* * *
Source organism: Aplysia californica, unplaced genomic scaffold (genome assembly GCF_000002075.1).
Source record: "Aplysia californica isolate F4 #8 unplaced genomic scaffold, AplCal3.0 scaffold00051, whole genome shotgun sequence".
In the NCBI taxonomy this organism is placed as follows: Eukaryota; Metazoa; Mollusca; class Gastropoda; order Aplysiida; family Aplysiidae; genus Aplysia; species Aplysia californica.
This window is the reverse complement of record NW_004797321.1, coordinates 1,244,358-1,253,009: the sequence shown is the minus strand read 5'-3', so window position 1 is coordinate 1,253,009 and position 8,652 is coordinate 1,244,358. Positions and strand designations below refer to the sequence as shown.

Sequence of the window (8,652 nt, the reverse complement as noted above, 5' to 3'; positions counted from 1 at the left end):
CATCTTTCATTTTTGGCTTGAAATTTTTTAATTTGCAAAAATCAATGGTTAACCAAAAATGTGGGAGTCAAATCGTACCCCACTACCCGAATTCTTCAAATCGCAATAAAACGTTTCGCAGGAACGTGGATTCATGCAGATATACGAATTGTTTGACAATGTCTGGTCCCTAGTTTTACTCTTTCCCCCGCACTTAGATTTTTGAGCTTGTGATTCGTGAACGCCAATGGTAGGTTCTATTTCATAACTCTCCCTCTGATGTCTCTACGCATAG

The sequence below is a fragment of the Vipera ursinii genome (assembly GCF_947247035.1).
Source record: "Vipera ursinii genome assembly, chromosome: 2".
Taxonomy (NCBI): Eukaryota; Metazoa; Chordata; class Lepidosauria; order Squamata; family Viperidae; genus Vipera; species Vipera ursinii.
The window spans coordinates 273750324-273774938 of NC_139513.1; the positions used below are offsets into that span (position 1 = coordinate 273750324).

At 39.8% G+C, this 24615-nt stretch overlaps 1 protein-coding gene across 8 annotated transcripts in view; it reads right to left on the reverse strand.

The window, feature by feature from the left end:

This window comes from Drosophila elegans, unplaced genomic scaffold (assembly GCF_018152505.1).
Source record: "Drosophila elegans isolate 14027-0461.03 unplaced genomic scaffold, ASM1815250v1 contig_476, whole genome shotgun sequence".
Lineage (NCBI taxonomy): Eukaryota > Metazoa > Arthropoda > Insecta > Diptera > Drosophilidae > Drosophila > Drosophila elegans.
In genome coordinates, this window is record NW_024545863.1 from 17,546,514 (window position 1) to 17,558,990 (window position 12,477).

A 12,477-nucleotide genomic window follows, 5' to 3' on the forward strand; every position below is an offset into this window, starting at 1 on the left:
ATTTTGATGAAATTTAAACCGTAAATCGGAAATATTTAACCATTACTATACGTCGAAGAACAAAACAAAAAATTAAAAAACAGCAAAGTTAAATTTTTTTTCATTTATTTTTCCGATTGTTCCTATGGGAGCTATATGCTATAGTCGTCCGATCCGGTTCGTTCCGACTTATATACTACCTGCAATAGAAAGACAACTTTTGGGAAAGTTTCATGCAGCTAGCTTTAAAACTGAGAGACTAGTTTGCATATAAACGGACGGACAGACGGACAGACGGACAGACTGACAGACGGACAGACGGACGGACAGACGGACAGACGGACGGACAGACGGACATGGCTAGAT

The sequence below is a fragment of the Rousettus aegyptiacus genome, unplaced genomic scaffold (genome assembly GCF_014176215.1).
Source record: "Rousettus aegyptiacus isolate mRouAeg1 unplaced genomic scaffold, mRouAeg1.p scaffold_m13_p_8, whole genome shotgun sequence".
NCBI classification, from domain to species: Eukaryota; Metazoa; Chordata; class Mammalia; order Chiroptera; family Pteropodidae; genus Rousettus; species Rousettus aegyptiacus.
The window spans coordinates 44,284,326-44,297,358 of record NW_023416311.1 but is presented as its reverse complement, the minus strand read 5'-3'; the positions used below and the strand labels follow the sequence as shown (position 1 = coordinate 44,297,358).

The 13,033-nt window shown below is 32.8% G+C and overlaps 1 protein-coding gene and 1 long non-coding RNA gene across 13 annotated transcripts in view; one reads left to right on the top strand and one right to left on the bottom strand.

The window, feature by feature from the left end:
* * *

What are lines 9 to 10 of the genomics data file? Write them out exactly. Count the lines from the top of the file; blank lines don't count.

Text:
Taxonomy (NCBI): Eukaryota; Metazoa; Chordata; class Lepidosauria; order Squamata; family Viperidae; genus Vipera; species Vipera ursinii.
The window spans coordinates 273750324-273774938 of NC_139513.1; the positions used below are offsets into that span (position 1 = coordinate 273750324).